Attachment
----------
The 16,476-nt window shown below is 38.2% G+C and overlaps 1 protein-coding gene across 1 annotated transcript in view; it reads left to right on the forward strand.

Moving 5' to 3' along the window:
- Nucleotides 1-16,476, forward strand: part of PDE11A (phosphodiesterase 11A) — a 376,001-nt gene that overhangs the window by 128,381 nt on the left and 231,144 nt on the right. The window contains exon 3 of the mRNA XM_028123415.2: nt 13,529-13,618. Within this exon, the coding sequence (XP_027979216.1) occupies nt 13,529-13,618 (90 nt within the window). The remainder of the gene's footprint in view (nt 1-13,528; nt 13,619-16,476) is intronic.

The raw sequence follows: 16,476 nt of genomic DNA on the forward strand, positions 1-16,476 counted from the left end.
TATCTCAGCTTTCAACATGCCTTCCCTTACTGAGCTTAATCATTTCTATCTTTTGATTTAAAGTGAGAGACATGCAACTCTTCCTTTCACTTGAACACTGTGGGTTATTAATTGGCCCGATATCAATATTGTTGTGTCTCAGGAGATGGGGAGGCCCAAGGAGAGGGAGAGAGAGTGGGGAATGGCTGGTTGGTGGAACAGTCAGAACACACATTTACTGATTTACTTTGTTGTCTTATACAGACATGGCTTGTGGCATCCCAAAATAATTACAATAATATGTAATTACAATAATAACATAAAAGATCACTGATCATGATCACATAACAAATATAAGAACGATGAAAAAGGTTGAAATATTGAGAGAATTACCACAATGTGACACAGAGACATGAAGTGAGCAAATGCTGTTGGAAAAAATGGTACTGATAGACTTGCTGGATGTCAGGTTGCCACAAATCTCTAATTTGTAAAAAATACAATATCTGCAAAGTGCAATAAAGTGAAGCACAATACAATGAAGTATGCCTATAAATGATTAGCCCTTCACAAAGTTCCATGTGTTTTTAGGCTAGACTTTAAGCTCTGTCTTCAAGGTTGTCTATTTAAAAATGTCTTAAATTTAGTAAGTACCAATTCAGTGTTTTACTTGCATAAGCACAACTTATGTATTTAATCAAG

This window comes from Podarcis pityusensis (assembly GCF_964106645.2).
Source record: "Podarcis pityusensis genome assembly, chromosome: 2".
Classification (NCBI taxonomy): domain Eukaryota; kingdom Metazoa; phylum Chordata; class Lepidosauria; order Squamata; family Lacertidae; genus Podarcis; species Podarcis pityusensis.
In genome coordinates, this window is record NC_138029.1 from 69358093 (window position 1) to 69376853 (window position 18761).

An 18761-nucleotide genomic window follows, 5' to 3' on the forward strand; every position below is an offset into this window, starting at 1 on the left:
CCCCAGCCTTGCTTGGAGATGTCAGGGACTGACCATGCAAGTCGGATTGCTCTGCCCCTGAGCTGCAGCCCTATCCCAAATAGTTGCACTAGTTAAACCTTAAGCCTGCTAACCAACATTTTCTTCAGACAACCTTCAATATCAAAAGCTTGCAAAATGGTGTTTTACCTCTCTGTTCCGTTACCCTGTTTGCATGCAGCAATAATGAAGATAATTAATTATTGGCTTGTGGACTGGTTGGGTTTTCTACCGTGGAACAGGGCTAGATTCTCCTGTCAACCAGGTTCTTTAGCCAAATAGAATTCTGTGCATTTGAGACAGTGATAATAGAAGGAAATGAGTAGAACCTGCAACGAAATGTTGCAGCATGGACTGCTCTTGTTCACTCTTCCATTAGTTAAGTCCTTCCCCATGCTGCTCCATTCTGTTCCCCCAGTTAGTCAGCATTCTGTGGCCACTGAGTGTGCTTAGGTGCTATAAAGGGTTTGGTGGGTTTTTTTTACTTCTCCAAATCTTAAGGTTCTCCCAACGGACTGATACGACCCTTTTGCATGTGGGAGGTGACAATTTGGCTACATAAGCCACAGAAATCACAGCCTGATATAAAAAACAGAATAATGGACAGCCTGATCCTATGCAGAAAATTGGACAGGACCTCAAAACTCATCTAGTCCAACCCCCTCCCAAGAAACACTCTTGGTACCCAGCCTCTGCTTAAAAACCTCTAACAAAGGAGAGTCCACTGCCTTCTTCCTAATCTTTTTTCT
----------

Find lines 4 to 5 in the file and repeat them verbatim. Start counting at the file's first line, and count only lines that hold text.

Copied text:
The raw sequence follows: 16,476 nt of genomic DNA on the forward strand, positions 1-16,476 counted from the left end.
TATCTCAGCTTTCAACATGCCTTCCCTTACTGAGCTTAATCATTTCTATCTTTTGATTTAAAGTGAGAGACATGCAACTCTTCCTTTCACTTGAACACTGTGGGTTATTAATTGGCCCGATATCAATATTGTTGTGTCTCAGGAGATGGGGAGGCCCAAGGAGAGGGAGAGAGAGTGGGGAATGGCTGGTTGGTGGAACAGTCAGAACACACATTTACTGATTTACTTTGTTGTCTTATACAGACATGGCTTGTGGCATCCCAAAATAATTACAATAATATGTAATTACAATAATAACATAAAAGATCACTGATCATGATCACATAACAAATATAAGAACGATGAAAAAGGTTGAAATATTGAGAGAATTACCACAATGTGACACAGAGACATGAAGTGAGCAAATGCTGTTGGAAAAAATGGTACTGATAGACTTGCTGGATGTCAGGTTGCCACAAATCTCTAATTTGTAAAAAATACAATATCTGCAAAGTGCAATAAAGTGAAGCACAATACAATGAAGTATGCCTATAAATGATTAGCCCTTCACAAAGTTCCATGTGTTTTTAGGCTAGACTTTAAGCTCTGTCTTCAAGGTTGTCTATTTAAAAATGTCTTAAATTTAGTAAGTACCAATTCAGTGTTTTACTTGCATAAGCACAACTTATGTATTTAATCAAG